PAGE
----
It is important to note that suspense accounts are not a permanent solution to incomplete or erroneous transactions. These entries are just temporary measures taken to prevent the occurrence of irregularities in the books of accounts. If no new information is provided, the entries will eventually need to be written off or reversed to the appropriate accounts.

According to Investopedia, "companies use suspense accounts to make sure that financial records are accurate and to identify and resolve discrepancies quickly."

5 Well-Known Facts About What Is a Suspense Account? How It Works, Types, and Example:

  • ✅ A suspense account is used to temporarily hold financial transactions that cannot be immediately categorized or reconciled. (Source: The Balance)
  • ✅ Suspense accounts can be used by individuals and businesses, and are often used in accounting and bookkeeping. (Source: FreshBooks)
  • ✅ There are different types of suspense accounts, including asset suspense accounts, liability suspense accounts, and revenue suspense accounts. (Source: Accounting Tools)
  • ✅ Suspense accounts are usually cleared when the transactions they hold are properly reconciled and categorized. (Source: QuickBooks)
  • ✅ Example of a suspense account is when a bank receives a check but can't immediately verify if the account has sufficient funds to cover it, so the amount is held in a suspense account until the check is cleared or bounced. (Source: The Nest)

FAQs about What Is A Suspense Account? How It Works, Types, And Example

What is a suspense account?

A suspense account is a temporary holding account used in accounting to post transactions with incomplete information or discrepancies. It is also used to temporarily hold funds during a transaction's processing until all accurate information is available.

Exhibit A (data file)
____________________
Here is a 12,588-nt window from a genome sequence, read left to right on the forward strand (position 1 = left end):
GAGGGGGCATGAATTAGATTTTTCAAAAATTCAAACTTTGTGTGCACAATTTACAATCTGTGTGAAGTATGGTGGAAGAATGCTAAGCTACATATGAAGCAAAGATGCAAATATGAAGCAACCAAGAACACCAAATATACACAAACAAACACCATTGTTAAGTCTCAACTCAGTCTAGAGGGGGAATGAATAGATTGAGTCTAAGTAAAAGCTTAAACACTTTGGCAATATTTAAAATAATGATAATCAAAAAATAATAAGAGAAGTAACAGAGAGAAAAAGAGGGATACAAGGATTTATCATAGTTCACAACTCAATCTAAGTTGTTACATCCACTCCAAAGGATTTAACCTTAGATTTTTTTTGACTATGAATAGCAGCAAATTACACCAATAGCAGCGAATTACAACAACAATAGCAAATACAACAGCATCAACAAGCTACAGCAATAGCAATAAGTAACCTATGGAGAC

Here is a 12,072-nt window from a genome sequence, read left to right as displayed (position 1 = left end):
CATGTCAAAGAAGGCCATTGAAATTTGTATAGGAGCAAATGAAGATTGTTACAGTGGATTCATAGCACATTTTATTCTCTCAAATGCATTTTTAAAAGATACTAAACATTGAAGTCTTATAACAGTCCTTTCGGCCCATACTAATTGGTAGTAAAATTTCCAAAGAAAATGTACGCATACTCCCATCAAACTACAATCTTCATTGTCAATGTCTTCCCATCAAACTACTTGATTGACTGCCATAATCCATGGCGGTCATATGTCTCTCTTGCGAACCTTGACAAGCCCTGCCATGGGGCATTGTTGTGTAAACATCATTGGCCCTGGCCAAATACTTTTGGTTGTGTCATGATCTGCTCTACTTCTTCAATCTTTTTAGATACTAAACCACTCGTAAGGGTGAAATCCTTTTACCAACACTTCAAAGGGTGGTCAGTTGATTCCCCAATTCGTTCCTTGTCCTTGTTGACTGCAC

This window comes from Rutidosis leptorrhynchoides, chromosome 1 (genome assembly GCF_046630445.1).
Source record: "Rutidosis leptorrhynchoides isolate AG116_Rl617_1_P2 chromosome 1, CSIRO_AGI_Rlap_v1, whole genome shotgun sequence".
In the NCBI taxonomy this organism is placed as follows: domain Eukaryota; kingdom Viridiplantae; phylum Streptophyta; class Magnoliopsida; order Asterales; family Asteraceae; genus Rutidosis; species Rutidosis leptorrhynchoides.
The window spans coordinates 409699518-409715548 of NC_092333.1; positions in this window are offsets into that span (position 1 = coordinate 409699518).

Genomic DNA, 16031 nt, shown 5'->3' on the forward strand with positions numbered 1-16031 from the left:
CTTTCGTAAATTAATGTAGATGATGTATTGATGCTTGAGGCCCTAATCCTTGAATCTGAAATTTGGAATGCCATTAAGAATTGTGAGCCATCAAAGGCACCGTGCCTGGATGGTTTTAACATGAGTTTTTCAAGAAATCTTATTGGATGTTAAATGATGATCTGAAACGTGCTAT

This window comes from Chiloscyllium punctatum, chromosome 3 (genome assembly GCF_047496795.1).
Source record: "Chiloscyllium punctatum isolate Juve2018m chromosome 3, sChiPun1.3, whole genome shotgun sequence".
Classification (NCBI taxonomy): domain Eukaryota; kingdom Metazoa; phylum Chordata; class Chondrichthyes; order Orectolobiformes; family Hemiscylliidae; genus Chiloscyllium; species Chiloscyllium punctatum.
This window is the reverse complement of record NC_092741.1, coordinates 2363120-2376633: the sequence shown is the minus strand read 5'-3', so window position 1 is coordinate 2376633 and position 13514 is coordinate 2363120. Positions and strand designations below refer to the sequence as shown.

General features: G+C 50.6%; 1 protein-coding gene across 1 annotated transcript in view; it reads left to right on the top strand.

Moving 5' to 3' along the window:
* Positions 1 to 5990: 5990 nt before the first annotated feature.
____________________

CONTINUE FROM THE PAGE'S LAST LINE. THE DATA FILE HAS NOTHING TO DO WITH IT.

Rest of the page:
How does a suspense account work?

When a transaction is entered, and there is incomplete information or discrepancies that need to be resolved, the transaction amount is posted to a suspense account instead of the actual account. The suspense account temporarily holds the transaction until all information is available to correctly post the transaction to the appropriate account.

What are the types of suspense accounts?

The types of suspense accounts include a general suspense account, a cash suspense account, and a revenue suspense account. The general suspense account is used to hold transactions with incomplete information. The cash suspense account holds funds that cannot be matched to any other accounts, and the revenue suspense account holds revenue that cannot be identified to a specific department or product.

What is an example of a suspense account?

An example of a suspense account is when a company receives payment that cannot be matched to a particular invoice or customer account. The payment is posted to the cash suspense account until the appropriate invoice or customer account can be identified.

What happens to funds held in a suspense account?

Once all information is available and the discrepancies have been resolved, the funds held in a suspense account are moved to the appropriate account. If the transaction cannot be completed, the funds may be reversed back to the original source or company.

Why are suspense accounts important in accounting?

Suspense accounts are important in accounting because they allow for the continued recording of transactions that have incomplete information or discrepancies. Suspense accounts help to prevent errors in final financial statements and ensures that transactions are accurately recorded.